"The consequences of a bad outcome may be severe."
Some would call that an understatement. Marco Valli, the chief euro-area economist at UniCredit SpA in Milan, was reflecting on the chances of an upset in one of this year's three major elections in Europe.
The votes hold the real -- albeit unlikely -- prospect of installing at least one leader devoted to dragging her country out of both the single currency and the European Union. In the shadow of surprise victories for Donald Trump and the campaign for Britain to leave the EU, that's throwing up a raft of new challenges for investors.
It also creates a risk that, in their efforts to avoid being caught off guard by another "Brexit" or surprise electoral win, investors are dwelling too much on political events and ignoring a host of regional economic data that has shown some signs of recovery. Figures released Monday, for instance, showed monthly German factory orders surging by the most in two-and-a-half years. The DAX fell 1.2 per cent that day as European stocks sold off.
"The case for investing in euro zone assets has never been harder to make," Alberto Gallo, head of macro strategies at Algebris Investments, wrote in a note to clients. "Equipped with sophisticated macro models, but sometimes lacking confidence in the EU's political intricacies, investors often decide to give up on Europe altogether. We have not."
Instead, Mr. Gallo is among those who have been picking through the vagaries of the French electoral system and the nuances of British parliamentary procedure. With French, Dutch, German and possibly Italian voters due to go to the polls in 2017, and the U.K.'s negotiations for its EU exit set to begin formally, the ins and out of central bank policy that dominated sentiment in recent years have been replaced by politics as the key driver of markets.
That may spell more volatility as investors are forced to react to relatively unfamiliar triggers. The pound has already swung wildly after seemingly innocuous developments in the U.K.'s Brexit process, while French bonds have been hit hard by the controversy over presidential candidate Francois Fillon, even though polls show that his opponent Emmanuel Macron has a better chance of defeating the anti-euro Marine le Pen.
The pound jumped Oct. 12 when Prime Minister Theresa May accepted that Parliament should be allowed a say on taking Britain out of the EU, even though observers said such a move was unlikely to water down her plans. The France-Germany 10-year yield spread climbed 10 basis points to the widest since 2012 on Monday after Mr. Fillon said he would stay in the presidential race.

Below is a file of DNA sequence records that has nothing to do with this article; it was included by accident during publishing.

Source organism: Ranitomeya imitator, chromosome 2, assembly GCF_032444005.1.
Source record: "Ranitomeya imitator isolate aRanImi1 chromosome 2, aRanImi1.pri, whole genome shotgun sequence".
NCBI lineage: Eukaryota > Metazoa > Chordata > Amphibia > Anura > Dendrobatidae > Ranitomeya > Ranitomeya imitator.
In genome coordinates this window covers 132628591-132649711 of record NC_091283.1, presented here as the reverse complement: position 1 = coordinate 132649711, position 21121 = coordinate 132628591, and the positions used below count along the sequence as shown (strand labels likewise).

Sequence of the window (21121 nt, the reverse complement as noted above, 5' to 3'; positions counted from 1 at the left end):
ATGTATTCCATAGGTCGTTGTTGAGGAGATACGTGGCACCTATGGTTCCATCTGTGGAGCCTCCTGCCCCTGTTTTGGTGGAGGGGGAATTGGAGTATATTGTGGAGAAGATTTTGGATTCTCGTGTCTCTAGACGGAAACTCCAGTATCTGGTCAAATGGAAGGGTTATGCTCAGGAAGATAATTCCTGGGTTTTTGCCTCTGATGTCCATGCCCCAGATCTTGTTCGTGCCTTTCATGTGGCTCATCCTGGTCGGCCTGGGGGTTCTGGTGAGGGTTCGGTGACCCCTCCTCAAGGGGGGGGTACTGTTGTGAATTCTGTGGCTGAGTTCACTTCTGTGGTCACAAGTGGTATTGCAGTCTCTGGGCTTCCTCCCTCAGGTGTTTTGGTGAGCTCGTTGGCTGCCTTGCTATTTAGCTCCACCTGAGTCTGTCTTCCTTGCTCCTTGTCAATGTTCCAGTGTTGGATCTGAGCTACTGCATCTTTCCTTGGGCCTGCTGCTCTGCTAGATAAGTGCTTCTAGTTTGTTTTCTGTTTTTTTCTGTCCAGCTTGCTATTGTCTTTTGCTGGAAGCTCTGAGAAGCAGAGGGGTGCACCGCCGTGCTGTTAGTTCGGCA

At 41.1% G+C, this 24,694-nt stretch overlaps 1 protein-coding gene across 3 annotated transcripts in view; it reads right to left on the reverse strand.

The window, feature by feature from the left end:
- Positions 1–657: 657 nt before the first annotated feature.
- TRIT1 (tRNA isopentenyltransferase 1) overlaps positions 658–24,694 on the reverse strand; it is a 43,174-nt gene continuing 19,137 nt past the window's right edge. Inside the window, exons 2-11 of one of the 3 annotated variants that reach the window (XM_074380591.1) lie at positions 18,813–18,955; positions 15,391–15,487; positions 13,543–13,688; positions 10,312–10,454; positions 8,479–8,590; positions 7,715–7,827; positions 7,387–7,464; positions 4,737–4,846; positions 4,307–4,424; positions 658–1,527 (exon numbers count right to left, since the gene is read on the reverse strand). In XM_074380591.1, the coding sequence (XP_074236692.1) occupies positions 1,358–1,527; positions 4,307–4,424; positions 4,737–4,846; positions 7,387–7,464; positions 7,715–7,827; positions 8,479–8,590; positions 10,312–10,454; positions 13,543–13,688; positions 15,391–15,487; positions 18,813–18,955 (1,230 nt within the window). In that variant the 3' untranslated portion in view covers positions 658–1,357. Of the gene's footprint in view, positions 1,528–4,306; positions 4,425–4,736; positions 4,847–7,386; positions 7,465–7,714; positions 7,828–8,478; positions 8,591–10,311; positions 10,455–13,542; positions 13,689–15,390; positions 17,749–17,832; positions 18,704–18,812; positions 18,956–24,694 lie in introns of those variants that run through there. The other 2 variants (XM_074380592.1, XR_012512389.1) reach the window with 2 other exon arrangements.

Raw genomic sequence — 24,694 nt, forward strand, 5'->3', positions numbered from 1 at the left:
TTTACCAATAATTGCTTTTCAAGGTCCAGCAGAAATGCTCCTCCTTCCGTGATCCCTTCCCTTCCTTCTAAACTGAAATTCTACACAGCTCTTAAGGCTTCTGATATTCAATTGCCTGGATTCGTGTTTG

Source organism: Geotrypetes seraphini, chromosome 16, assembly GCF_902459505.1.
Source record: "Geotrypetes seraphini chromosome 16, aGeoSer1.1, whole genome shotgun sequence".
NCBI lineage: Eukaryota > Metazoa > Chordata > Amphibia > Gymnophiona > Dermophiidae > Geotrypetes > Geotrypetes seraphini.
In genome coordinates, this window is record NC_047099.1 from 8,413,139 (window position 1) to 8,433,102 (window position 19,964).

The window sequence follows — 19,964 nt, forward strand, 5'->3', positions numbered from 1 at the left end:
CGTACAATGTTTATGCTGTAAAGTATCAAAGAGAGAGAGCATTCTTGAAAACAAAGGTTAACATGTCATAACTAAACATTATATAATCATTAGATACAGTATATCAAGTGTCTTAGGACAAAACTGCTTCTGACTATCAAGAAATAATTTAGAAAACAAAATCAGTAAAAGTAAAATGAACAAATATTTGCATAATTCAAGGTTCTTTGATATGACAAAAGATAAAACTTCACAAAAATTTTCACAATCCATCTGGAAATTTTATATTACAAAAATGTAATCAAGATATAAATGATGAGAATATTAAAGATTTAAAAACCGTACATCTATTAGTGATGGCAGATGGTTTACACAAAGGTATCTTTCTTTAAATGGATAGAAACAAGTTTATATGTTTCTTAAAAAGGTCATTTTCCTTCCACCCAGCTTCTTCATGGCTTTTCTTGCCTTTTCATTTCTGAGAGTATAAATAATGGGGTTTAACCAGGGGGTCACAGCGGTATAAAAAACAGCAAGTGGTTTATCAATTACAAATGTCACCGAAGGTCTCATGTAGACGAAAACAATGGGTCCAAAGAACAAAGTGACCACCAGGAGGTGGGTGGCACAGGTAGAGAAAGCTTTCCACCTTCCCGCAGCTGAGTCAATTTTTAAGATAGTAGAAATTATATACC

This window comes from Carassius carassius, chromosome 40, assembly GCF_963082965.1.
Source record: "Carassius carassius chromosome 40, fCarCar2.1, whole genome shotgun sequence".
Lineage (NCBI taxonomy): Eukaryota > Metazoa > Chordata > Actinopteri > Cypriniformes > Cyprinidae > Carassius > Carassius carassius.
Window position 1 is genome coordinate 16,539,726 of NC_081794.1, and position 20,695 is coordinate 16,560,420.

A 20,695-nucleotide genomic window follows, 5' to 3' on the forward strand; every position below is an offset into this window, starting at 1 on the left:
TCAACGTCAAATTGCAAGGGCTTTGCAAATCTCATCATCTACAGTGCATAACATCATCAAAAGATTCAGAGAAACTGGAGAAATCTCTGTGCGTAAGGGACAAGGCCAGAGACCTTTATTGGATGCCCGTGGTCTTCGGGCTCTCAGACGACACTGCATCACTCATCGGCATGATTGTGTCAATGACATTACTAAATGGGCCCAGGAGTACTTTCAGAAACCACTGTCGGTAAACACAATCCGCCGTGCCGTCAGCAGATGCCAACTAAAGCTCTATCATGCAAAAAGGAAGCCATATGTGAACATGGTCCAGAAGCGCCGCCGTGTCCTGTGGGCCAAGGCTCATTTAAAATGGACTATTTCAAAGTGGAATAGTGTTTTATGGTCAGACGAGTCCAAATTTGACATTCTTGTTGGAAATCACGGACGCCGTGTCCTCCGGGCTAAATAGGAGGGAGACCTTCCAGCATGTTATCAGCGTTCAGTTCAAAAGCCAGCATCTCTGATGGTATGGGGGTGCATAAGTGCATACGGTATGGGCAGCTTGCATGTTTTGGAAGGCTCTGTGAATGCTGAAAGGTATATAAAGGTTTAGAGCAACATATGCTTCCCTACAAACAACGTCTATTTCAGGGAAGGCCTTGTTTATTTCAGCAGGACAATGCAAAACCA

The sudden moves are reminiscent of swings seen during the debt crisis, when so-called bond vigilantes used to prowl the market dispensing fiscal discipline by forcing up borrowing in countries they saw as erring from the right path.
While central bank policy had largely nullified their power, or at least shifted their focus to the currency market, speculation European Central Bank stimulus may be nearing its endgame is making the bond market more susceptible to political risks.
"It is an incredibly important trend and it's part of the broader sweeping shift in the epoch that we are actually in," said Luke Hickmore, an Edinburgh-based senior investment manager at Aberdeen Asset Management, which oversees about $374-billion. "We are at very near the end of a massive deflationary shift in the world caused by globalization, demographic change, central banks being in charge of monetary policy. If we are at the end of that, then politics become absolutely crucial as one of the key drivers of volatility for markets."
For now, the swings are not translating into all parts of the market. The difference between the CBOE Volatility Index -- a gauge of investor anxiety, commonly known as the VIX -- and the Global Economic Policy Uncertainty Index is at a record high, underscoring how global equity markets have shrugged off surging policy risks. Still, open interest in French and Italian bond futures has jumped to a record, signaling an increase in hedging.
"Political risk is now clearly the driver for euro-area markets," said UniCredit's Valli. Even with the chance of an upset in an election this year at less than 50 per cent, "the tail risk is thick," he said.
This content appears as provided to The Globe by the originating wire service. It has not been edited by Globe staff.